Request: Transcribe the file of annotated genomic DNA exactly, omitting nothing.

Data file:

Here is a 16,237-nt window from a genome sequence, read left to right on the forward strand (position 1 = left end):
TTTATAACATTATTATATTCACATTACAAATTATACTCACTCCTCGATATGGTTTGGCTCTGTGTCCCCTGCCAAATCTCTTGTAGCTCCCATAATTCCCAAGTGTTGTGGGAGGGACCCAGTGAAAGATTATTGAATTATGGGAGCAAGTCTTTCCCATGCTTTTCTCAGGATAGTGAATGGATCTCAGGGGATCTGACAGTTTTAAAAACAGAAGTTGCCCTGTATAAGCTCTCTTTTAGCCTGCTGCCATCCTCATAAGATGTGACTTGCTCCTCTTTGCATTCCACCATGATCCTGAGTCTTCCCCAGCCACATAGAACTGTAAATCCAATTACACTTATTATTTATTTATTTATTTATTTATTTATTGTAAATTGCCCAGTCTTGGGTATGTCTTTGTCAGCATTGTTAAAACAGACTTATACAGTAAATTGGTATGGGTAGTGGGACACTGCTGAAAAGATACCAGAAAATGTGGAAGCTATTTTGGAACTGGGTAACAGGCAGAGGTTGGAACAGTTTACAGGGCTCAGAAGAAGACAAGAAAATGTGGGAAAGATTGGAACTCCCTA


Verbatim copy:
Here is a 16,237-nt window from a genome sequence, read left to right on the forward strand (position 1 = left end):
TTTATAACATTATTATATTCACATTACAAATTATACTCACTCCTCGATATGGTTTGGCTCTGTGTCCCCTGCCAAATCTCTTGTAGCTCCCATAATTCCCAAGTGTTGTGGGAGGGACCCAGTGAAAGATTATTGAATTATGGGAGCAAGTCTTTCCCATGCTTTTCTCAGGATAGTGAATGGATCTCAGGGGATCTGACAGTTTTAAAAACAGAAGTTGCCCTGTATAAGCTCTCTTTTAGCCTGCTGCCATCCTCATAAGATGTGACTTGCTCCTCTTTGCATTCCACCATGATCCTGAGTCTTCCCCAGCCACATAGAACTGTAAATCCAATTACACTTATTATTTATTTATTTATTTATTTATTTATTGTAAATTGCCCAGTCTTGGGTATGTCTTTGTCAGCATTGTTAAAACAGACTTATACAGTAAATTGGTATGGGTAGTGGGACACTGCTGAAAAGATACCAGAAAATGTGGAAGCTATTTTGGAACTGGGTAACAGGCAGAGGTTGGAACAGTTTACAGGGCTCAGAAGAAGACAAGAAAATGTGGGAAAGATTGGAACTCCCTA